The reviews are in for the centerpiece of our summer season. Vasily Grossman’s Stalingrad, in a pioneering English translation by Robert and Elizabeth Chandler, by all accounts more than lives up to its companion Life and Fate. If you still need convincing, see some of the most notable recent praise below.
"Stalingrad is Life and Fate’s equal. It is, arguably, the richer book – shot through with human stories and a sense of life’s beauty and fragility.” —Luke Harding, The Guardian
"In the front-line posts, factories and power-plants of Stalingrad itself, with interludes in Moscow, Kazan and even in the German high command, Grossman knits a dozen plot strands into a single narrative. He shows how “a lacerating sense of historical change” cuts deep into the exhausted bodies and brooding minds of his characters. The battle scenes set in Stalingrad’s 'vast, rumbling smithy' have all the mesmeric thrill and dread that admirers will recall from “Life and Fate”. The lyricism, tenderness and pathos of the moments of respite touch the same heights.”—The Economist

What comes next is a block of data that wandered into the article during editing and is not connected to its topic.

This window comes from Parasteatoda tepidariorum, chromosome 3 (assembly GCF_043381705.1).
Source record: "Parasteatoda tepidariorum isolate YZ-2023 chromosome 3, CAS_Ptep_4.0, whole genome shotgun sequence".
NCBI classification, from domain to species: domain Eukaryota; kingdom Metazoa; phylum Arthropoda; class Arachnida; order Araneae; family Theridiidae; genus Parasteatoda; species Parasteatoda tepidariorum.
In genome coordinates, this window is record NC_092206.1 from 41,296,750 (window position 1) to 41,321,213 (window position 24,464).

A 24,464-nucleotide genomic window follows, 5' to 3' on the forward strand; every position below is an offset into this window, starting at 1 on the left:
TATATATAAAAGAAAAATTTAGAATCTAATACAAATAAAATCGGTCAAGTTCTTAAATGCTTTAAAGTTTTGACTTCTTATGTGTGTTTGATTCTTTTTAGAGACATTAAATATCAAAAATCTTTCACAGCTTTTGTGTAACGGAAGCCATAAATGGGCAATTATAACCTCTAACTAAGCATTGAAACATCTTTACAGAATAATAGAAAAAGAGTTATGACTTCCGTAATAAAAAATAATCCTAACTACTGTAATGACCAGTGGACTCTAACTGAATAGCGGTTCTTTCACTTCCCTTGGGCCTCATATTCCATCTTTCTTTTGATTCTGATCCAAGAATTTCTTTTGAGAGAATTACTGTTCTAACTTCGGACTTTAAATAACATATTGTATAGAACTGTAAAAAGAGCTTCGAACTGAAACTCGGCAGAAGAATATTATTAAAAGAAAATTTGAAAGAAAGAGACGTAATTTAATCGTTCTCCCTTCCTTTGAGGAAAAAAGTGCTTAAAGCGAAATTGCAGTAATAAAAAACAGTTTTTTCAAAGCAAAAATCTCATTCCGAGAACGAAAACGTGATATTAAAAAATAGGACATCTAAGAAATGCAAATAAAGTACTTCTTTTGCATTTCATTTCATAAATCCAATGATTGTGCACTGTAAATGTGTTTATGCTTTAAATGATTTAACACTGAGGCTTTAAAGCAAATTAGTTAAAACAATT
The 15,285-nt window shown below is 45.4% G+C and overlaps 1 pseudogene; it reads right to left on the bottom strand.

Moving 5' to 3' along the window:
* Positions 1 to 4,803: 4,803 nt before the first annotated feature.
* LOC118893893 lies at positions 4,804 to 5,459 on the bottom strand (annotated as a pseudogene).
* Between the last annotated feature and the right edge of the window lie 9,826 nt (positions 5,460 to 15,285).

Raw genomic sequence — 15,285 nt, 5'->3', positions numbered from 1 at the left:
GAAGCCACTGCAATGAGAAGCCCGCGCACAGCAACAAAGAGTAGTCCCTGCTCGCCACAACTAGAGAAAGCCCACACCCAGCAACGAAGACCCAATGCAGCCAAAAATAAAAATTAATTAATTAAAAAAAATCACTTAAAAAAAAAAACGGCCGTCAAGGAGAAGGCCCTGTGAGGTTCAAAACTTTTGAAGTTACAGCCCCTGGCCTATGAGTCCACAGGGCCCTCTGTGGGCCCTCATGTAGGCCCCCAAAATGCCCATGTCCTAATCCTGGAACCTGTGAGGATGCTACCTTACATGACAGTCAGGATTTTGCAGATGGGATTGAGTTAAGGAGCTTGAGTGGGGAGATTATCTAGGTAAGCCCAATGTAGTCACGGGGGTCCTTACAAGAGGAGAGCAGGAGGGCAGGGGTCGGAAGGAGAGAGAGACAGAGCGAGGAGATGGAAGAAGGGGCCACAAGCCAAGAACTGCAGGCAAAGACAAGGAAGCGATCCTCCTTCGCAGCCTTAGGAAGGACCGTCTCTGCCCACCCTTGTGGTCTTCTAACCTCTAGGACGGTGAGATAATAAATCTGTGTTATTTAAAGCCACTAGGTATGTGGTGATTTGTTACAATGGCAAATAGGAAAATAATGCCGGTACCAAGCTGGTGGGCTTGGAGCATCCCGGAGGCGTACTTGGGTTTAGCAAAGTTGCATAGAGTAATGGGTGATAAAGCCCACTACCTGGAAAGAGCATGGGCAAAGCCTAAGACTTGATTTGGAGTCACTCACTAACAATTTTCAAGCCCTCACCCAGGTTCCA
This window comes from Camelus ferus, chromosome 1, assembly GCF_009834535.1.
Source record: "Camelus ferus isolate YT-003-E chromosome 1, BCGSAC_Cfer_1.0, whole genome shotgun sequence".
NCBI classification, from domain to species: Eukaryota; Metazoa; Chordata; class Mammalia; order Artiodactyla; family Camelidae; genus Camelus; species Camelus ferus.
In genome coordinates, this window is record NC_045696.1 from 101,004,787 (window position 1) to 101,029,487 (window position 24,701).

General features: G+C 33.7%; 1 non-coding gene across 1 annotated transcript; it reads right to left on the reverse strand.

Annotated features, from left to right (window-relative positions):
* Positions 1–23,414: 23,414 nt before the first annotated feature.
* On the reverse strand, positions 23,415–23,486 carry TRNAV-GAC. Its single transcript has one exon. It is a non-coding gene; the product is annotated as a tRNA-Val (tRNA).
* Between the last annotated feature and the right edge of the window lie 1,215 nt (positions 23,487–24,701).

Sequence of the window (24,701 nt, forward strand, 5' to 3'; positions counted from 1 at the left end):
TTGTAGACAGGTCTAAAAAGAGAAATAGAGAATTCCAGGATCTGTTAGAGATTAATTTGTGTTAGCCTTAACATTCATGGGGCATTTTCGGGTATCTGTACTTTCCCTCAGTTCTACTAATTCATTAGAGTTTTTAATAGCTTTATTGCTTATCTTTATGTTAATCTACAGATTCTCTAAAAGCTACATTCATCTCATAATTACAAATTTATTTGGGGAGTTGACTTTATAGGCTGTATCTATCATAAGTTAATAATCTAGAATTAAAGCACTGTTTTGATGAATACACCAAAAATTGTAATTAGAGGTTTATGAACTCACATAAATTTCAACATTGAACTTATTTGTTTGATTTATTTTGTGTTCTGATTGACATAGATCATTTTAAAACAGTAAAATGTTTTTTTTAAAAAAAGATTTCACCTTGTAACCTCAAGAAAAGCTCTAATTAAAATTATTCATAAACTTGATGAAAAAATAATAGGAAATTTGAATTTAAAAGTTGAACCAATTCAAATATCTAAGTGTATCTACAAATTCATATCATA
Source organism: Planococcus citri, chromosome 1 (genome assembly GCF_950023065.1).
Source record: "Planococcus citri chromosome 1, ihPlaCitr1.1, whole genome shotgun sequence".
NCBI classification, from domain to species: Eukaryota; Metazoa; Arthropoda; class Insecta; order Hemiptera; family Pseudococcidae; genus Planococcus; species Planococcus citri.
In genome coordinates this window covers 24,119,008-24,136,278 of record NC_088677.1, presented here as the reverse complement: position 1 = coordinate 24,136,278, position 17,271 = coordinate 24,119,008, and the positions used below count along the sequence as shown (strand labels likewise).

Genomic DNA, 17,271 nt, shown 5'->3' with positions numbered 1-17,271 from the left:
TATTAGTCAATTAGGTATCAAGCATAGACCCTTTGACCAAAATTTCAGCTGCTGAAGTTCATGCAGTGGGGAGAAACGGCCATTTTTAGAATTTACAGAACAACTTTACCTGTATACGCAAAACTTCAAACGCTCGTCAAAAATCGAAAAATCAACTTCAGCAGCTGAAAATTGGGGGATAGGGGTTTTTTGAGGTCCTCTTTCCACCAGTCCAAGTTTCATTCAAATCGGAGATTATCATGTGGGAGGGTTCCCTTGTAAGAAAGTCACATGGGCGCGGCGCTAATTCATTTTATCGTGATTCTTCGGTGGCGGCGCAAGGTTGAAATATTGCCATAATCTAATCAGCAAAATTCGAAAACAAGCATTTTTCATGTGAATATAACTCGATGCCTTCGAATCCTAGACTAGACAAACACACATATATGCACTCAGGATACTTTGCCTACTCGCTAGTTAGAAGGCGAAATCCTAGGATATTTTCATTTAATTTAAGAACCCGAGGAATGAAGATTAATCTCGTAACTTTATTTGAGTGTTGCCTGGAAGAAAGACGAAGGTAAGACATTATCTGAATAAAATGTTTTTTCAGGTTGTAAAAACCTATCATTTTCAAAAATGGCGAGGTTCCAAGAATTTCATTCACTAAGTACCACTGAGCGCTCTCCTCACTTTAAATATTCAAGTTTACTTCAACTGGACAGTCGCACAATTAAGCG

"A fascinating afterword by translator Robert Chandler charts how this text was drawn together from early draft manuscripts and editions published both before and after Stalin’s death in 1953, which allowed restoration of previously excluded passages. The almost polyphonic breadth and rich nuance of Grossman’s prose is perfectly captured by Chandler’s translation, accomplished with his wife Elizabeth. At close on 1,000 pages, it’s a monumental achievement.” — Tom Birchenough, The Arts Desk
"[Stalingrad] is an astonishing example of the compromises between creativity and censorship. Observing the negation of Grossman’s art as it tries to burst into flame in spite of the dampening of the censor, you get a deeper appreciation for the empathy, truth and magnanimity of its sequel. Perhaps the most intriguing element of all is the overstory: the way the Grossman of this novel somehow became the dissident author of Life and Fate. In the space between the two novels, the idealised bronze figures on a Soviet war memorial were transmuted into living beings. And in the process, the empathic knowledge that his work came to embody seems to have altered the heart of its creator.”—Marcel Theroux, The Guardian
"Google 'great writers' and his name doesn’t come up; suggest him to a book group and all you will get are shrugs; bring his name up in a writing workshop and students stare blankly. And yet the writer I’m talking about, Vasily Grossman, should be remembered for taking on one of the hardest challenges literature ever faced — trying to make sense of the madness and horror that swept over the world in the years 1939-45 — and by some miracle of courage and compassion wresting from it art.”—W.D. Wetherell, The Valley News